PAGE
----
The Kama'aina tourist

I didn’t take many photos on our recent trip to Hawaii – which is uncharacteristic as I call myself a photographer. And it wasn’t for lack of opportunity as the trip was filled with numerous Kodak moments, but for me (and assumingly Jeremy who didn’t take many photos either), Hawaii doesn’t need to be documented. Hawaii just is. Hawaii is home.

It’s been nearly four years since we moved from Oahu and two years since we graced the islands with a visit. And every time we come back, regardless of our time apart, she makes it easy. The island wraps us in a plumeria-scented blanket and rocks us to sleep; she nestles us in her mountainous bosom and allows life to fall into place; she pushes us forth to experience the graciousness and warmth of aloha.

We swam in her oceans, we hiked through her bamboo forests, we climbed her mountains. And while the spirit of Oahu merits praise, our amazing friends also played an important role.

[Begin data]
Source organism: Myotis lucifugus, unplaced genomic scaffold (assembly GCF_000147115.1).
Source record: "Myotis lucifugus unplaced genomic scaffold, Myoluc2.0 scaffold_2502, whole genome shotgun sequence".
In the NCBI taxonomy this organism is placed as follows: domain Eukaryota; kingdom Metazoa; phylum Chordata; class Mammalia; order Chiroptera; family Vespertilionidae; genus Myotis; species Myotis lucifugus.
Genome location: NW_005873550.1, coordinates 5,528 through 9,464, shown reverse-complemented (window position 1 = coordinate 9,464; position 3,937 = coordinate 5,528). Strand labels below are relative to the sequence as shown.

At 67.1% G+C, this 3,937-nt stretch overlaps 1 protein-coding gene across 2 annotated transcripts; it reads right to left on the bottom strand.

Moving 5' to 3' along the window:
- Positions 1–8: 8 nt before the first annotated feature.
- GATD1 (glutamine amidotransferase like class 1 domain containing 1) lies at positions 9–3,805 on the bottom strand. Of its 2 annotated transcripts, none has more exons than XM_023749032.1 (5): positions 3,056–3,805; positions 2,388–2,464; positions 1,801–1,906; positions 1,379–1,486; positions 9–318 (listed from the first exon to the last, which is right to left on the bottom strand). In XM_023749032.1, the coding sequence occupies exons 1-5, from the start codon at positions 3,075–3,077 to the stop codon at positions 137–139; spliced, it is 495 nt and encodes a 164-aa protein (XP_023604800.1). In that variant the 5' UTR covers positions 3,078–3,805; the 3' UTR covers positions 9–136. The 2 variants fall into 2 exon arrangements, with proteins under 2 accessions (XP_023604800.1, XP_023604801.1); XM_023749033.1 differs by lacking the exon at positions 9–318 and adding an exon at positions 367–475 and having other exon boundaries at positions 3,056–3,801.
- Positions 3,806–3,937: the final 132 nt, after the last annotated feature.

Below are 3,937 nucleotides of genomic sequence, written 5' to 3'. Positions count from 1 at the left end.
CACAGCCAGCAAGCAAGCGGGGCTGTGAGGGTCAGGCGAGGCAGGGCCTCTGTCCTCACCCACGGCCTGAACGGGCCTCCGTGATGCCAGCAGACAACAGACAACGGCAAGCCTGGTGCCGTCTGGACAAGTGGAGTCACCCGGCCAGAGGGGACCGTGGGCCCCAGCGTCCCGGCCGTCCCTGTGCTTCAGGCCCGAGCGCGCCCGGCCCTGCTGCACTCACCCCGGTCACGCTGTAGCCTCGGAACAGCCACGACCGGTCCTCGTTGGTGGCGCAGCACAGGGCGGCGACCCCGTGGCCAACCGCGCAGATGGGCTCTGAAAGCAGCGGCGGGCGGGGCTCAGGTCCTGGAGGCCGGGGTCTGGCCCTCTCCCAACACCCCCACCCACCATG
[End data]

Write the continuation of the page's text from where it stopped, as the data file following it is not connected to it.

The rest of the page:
We did a bit of planning of this trip, but not much. We sent out a call for a few couches to sleep on and were rewarded with numerous crashing pads, a complimentary van to drive around while we were there, and rides to and from the airport.

Without planning, we saw our friends play at the coolest private venue in Honolulu … twice. Without effort, we unknowing caught the annual bluegrass festival – where most of our lovely peeps played and camped. We experienced the day-to-day life we once lived without skipping a beat. We were handed poke on a silver platter.

Hawaii doesn’t need to be documented; it needs to be experienced. So I’m not posting any photos, but the memories still swim in my head. And damn, aloha, you make me smile every time.